New report on the impact of school closures and what to do next

Yesterday the Chartered College of Teaching has published a new review of research evidence on school closures and international approaches to education during the COVID-19 pandemic.

What are the main findings:

The impact of school closures on learning

  • Research evidence on ‘summer learning loss’ suggests that children from lower income families are usually more adversely affected by school closures during the summer holidays, and that they tend to proportionally affect older children’s academic progress more than that of younger children.
  • However, in the context of COVID-19-related school closures, both the ‘summer learning loss’ effect and the learning that is missed during school closures need to be taken into account, which may affect younger children more.
  • Families from higher socio-economic backgrounds tend to spend more on their children’s online learning in the current context and are more likely to assist children’s learning during school closures, as well as having better access to online learning.
  • School closures can have an exacerbating effect on students with mental health issues.
  • Distance learning can be effective if the teaching methods used are of high quality. This includes incorporating features such as clear explanations, scaffolding and feedback. However, potential differences between distance learning and emergency remote teaching need to be considered.
  • Evidence on distance learning during COVID-19 suggests that many students aged between 10 and 19 appear to cope well, but some spend less time
    on school work than they would normally and some students struggle both academically and emotionally. Students’ capacity to study independently, access to online learning and feeling socially connected all contribute to a more positive distance learning experience.

The impact of the wider crisis on pupils’ wellbeing and learning

  • Cognition, learning and behaviour can all be affected by grief and by exposure to stressful and traumatic circumstances.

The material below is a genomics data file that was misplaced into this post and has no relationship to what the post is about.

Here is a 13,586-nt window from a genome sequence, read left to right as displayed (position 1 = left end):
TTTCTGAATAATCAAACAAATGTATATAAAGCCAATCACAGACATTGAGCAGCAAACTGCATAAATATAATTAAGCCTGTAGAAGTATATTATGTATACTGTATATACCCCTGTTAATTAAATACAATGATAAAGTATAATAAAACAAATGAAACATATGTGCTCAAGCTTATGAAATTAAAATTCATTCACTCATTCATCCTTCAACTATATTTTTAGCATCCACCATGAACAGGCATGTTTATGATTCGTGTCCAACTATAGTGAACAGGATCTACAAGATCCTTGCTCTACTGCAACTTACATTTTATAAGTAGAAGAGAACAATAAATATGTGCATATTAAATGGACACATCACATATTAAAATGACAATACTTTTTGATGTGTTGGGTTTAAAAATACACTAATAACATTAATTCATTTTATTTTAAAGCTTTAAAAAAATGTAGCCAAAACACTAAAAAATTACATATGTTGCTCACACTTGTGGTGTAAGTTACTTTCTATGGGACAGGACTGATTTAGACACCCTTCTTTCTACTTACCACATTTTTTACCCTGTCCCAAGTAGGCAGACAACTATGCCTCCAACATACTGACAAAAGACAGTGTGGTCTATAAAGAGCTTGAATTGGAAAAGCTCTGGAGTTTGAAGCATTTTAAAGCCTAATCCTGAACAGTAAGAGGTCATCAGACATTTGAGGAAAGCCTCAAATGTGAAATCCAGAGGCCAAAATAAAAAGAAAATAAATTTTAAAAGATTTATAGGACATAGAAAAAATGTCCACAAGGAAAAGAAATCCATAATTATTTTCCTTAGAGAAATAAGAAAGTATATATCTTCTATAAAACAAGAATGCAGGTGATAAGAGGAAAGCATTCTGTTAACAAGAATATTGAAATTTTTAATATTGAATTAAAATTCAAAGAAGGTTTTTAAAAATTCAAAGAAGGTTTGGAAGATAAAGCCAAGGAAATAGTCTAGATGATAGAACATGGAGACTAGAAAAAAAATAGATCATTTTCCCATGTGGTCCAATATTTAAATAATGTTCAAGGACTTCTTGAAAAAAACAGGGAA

• Research evidence is mixed on the long-term effects of disasters. While some studies found that children were not affected two to four years later, others suggest that there are long lasting effects on socio-emotional and academic development.
  • The effect of disasters on academic performance may vary according to students’ age and the subjects being studied, but more studies are needed to strengthen these findings.
  • Socio-emotional interventions delivered by school staff can be effective, and schools can also play a key role in supporting children who have experienced bereavement or trauma.
  • A common reaction to trauma is emotional and social isolation. Other symptoms can include re-experiencing, avoidance and hyperarousal.

The effect on teachers

  • Teachers are subject to the challenges faced by the general population during lockdown, including in many cases managing work and family/caring responsibilities simultaneously, but are also subject to additional pressures because of their professional role in supporting children.
  • Teachers often do not have adequate training and guidance in order to support and respond to student’s socio-emotional needs following traumatic events.
  • School staff can experience secondary traumatic stress from working with traumatised individuals and this can affect their own mental health. Peer and professional support can help teachers to cope in such circumstances.

School closures and approaches to reopening during the COVID-19 outbreak

  • The effectiveness of school closures as a measure to stem outbreaks depends on the length of the closure, when the closure and reopening take place, how transmissible the disease is and to what degree it affects children. They appear to be most effective when combined with other social distancing measures.
  • Although COVID-19 appears to generally affect children’s health less than adults and they may be less likely to contract the virus, less is known about children’s role in community spread. Recent data suggests that children might be as infectious as adults. The potential risks to students and teachers therefore need to be taken into account when planning school reopenings, including age-related differences in children’s ability to understand and comply with social distancing measures.
  • Countries are varying in their approaches to school reopenings, but staggered returns tend to be favoured so as to limit the number of students on campus at any given time. Some of the most affected countries in Europe (e.g. Italy and Spain) have decided not to reopen schools for the general population before September.

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